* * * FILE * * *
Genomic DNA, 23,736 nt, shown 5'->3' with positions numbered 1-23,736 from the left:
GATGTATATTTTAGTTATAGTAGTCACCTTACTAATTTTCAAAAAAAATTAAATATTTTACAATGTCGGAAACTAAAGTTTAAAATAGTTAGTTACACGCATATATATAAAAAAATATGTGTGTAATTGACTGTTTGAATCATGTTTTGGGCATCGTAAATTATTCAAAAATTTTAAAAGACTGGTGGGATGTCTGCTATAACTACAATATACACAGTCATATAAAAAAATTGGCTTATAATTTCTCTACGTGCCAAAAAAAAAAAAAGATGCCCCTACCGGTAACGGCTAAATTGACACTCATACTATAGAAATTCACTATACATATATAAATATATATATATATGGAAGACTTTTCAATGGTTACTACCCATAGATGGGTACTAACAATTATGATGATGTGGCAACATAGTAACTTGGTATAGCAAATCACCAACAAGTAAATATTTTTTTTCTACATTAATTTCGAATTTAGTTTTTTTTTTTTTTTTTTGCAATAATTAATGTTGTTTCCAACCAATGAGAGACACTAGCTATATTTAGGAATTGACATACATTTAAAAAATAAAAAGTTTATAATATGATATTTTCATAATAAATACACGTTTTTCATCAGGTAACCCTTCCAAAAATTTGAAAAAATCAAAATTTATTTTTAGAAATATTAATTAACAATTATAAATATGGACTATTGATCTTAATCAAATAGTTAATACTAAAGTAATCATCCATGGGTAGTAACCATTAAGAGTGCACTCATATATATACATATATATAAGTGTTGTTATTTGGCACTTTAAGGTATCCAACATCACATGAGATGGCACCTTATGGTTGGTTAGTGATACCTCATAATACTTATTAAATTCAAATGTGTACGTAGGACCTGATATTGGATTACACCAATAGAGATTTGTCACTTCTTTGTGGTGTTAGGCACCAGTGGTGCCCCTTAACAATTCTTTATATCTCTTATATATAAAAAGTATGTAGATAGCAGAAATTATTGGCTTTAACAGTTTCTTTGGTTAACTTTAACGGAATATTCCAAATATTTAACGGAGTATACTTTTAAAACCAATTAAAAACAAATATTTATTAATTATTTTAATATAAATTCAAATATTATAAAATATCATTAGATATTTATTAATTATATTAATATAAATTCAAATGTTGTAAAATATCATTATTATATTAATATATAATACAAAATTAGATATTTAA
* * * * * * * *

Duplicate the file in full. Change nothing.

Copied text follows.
Genomic DNA, 23,736 nt, shown 5'->3' with positions numbered 1-23,736 from the left:
GATGTATATTTTAGTTATAGTAGTCACCTTACTAATTTTCAAAAAAAATTAAATATTTTACAATGTCGGAAACTAAAGTTTAAAATAGTTAGTTACACGCATATATATAAAAAAATATGTGTGTAATTGACTGTTTGAATCATGTTTTGGGCATCGTAAATTATTCAAAAATTTTAAAAGACTGGTGGGATGTCTGCTATAACTACAATATACACAGTCATATAAAAAAATTGGCTTATAATTTCTCTACGTGCCAAAAAAAAAAAAAGATGCCCCTACCGGTAACGGCTAAATTGACACTCATACTATAGAAATTCACTATACATATATAAATATATATATATATGGAAGACTTTTCAATGGTTACTACCCATAGATGGGTACTAACAATTATGATGATGTGGCAACATAGTAACTTGGTATAGCAAATCACCAACAAGTAAATATTTTTTTTCTACATTAATTTCGAATTTAGTTTTTTTTTTTTTTTTTTGCAATAATTAATGTTGTTTCCAACCAATGAGAGACACTAGCTATATTTAGGAATTGACATACATTTAAAAAATAAAAAGTTTATAATATGATATTTTCATAATAAATACACGTTTTTCATCAGGTAACCCTTCCAAAAATTTGAAAAAATCAAAATTTATTTTTAGAAATATTAATTAACAATTATAAATATGGACTATTGATCTTAATCAAATAGTTAATACTAAAGTAATCATCCATGGGTAGTAACCATTAAGAGTGCACTCATATATATACATATATATAAGTGTTGTTATTTGGCACTTTAAGGTATCCAACATCACATGAGATGGCACCTTATGGTTGGTTAGTGATACCTCATAATACTTATTAAATTCAAATGTGTACGTAGGACCTGATATTGGATTACACCAATAGAGATTTGTCACTTCTTTGTGGTGTTAGGCACCAGTGGTGCCCCTTAACAATTCTTTATATCTCTTATATATAAAAAGTATGTAGATAGCAGAAATTATTGGCTTTAACAGTTTCTTTGGTTAACTTTAACGGAATATTCCAAATATTTAACGGAGTATACTTTTAAAACCAATTAAAAACAAATATTTATTAATTATTTTAATATAAATTCAAATATTATAAAATATCATTAGATATTTATTAATTATATTAATATAAATTCAAATGTTGTAAAATATCATTATTATATTAATATATAATACAAAATTAGATATTTAA